Back-of-office operational advice to ensure a successful group travel program
While tour planning, marketing and escorting are often the “fun” part of running a travel program. However, one must also deal with some of the less glamorous aspects like tour cancellations, waiting lists, and late bookings.
You should assume you’re going to have cancellations on each trip. Plan for it and don’t be disappointed when they occur. I have found through the years that I average a seventeen to twenty percent cancellation ratio on my trips. The secret to handling cancellations is to be very clear in your written promotional material as to cancellation deadline dates and amounts the traveler will lose. Obviously, you’re going to charge a larger cancellation penalty for cancellations close in to departure (within the last 30 or 60 days) than you would for those received earlier. Insist that the party canceling send it to you in writing—by letter, fax, or e‐mail. Do not accept verbal cancellations either by telephone or in person.
Prior to publishing your tour offering, you’ll need to review your contracts with your suppliers to see when you are at risk for a cancellation charge, so as to know what penalties to assess to cover your risk. You’ll also want to be sure to offer all trip participants the option of purchasing cancellation insurance. And for those who choose not to purchase it, many travel attorneys advise that you make travelers sign a statement that they’ve been offered such insurance and have opted not to purchase it.
Once you have received a cancellation, acknowledge receipt and process whatever refund is due the traveler quickly. Of course, if you have already forwarded their monies to a supplier (or the client’s credit card payment), you will need to formally notify the supplier and ask them either to refund you or to issue a credit against the client’s credit card. It’s best to drop a line to the client, telling him/her what you’ve done and how long you anticipate it may take. Then flag your calendar so you may follow up if you do not receive the refund in a timely fashion. I always like to put everything in writing so there are absolutely no misunderstandings.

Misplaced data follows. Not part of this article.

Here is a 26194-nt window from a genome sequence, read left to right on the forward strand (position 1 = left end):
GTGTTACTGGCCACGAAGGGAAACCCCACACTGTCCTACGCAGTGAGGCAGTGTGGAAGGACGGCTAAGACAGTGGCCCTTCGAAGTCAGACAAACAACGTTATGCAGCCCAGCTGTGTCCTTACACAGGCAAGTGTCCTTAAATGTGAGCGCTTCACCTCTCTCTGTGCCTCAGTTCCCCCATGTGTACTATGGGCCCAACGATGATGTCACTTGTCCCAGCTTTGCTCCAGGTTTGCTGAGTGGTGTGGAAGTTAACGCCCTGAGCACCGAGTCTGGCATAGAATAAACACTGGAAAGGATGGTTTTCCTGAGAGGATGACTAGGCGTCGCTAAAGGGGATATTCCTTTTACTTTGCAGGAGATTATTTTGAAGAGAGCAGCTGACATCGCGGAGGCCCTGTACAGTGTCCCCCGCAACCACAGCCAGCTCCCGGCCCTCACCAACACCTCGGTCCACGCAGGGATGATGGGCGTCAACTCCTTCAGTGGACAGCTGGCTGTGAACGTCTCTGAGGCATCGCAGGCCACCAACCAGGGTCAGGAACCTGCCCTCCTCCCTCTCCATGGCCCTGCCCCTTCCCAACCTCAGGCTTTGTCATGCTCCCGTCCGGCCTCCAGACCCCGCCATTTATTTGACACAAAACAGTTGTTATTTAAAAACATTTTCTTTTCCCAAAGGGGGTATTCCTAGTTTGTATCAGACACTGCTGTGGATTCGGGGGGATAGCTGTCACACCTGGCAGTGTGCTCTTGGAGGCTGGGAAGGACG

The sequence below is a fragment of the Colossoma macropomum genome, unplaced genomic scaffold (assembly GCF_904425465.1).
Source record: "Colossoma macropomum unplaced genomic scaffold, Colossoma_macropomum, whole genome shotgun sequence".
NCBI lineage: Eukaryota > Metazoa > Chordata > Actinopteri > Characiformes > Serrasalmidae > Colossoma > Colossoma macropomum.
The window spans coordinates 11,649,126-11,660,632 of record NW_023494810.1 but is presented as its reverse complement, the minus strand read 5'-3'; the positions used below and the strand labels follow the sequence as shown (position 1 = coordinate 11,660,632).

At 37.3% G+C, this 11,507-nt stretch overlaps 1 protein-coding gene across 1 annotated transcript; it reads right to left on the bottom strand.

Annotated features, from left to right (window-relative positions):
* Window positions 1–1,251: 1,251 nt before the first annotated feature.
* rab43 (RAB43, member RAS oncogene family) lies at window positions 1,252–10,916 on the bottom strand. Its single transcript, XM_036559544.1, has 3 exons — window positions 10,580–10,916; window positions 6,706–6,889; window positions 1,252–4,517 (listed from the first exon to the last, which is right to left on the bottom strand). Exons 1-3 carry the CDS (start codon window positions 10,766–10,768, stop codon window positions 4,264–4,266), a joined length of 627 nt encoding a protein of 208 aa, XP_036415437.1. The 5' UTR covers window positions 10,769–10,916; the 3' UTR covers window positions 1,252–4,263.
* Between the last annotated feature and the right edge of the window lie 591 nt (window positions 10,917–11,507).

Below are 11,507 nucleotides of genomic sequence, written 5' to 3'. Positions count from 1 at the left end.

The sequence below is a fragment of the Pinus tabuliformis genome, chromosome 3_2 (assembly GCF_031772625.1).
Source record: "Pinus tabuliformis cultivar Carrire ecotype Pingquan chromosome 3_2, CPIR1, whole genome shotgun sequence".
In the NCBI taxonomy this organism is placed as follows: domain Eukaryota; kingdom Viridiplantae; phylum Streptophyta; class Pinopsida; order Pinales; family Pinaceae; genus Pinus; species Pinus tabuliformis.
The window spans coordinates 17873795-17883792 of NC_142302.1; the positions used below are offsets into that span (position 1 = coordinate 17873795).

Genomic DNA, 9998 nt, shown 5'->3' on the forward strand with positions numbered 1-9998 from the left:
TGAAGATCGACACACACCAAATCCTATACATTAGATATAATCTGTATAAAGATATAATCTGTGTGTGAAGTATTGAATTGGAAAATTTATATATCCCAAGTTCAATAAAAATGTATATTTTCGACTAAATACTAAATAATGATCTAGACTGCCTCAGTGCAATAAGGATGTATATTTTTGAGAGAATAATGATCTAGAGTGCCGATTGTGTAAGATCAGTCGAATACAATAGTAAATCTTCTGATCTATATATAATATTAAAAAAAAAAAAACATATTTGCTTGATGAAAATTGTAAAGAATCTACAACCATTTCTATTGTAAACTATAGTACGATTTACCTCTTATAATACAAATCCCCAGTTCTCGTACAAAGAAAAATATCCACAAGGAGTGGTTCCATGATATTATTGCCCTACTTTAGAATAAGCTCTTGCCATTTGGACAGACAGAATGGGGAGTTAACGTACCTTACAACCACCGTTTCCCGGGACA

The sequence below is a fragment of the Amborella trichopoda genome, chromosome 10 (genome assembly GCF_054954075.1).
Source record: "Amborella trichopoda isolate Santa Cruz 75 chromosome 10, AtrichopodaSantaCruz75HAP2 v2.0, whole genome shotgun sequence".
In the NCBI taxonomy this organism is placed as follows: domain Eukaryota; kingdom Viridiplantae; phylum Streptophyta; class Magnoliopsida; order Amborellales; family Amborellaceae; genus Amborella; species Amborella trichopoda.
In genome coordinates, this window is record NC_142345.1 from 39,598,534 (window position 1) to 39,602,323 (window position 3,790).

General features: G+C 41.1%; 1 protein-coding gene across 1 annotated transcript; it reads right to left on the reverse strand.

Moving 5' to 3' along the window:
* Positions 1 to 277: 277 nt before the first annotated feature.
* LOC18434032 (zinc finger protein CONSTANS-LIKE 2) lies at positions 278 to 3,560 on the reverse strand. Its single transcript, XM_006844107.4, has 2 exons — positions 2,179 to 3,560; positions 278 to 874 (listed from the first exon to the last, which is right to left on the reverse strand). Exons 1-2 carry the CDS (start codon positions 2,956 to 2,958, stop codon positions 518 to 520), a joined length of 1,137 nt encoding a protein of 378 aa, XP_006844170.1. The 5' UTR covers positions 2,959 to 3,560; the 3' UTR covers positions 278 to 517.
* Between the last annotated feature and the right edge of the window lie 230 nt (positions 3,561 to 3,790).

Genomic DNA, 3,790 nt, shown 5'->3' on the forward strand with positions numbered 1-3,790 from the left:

And what if your trip is booked to capacity and you’re still getting inquiries and bookings from folks you can’t accommodate? Tell such hopefuls that you are forming a priority waiting list and what their position on the list is, based on the day you receive their application and deposit. Do not accept waiting list trip applicants without a deposit. I then like to process their booking just as I would a confirmed booking. I send them all information bulletins and other materials that I send confirmed participants, so that they may begin preparing for the trip—clothes, passports, etc. Although I acknowledge receipt of their application and deposit, I tell them their waiting list priority number and I say that when (not if) space clears, we’ll notify them. I also reassure them that if we are unable to clear space for them, they may ask to drop off the waiting list at any time and full refund of their deposit will be forthcoming immediately.
Usually, if cancellations occur early in the game, there’s a much better chance of space opening up for standbys. However, once clients have made their final payments, cancellations may be few—usually by those with last minute health problems or family emergencies. So it’s important to monitor final payments and follow‐up any late ones quickly, since often clients’ failure to make final payment on time can signal that perhaps something is wrong. If the waiting list becomes sizeable, many consider running a second section of the tour or perhaps caravanning a second motorcoach. Remember, one coach fully booked is financially successful; two coaches half or two‐thirds full is usually not. You can actually lose more money with more bookings!
More and more people are waiting ‘til the very last minute to decide on a trip. In some cases you may still have space available and may welcome such last‐minute bookings. In other cases, your trip may be full and you really can’t confirm them. One way to ward off last‐minute bookings is to beat the clients to it. That is, just before your deadline for releasing unused space, you might send out a letter or e‐mail to previous inquiries telling them you are closing the tour shortly and it’s “now or never.” With a bit of skillful advance planning, careful calendar watching, and constant marketing, you should be able to handle these issues with success. And, last of all, don’t forget to keep the names of those who cancelled, so as to offer them “first crack” at next year’s trip.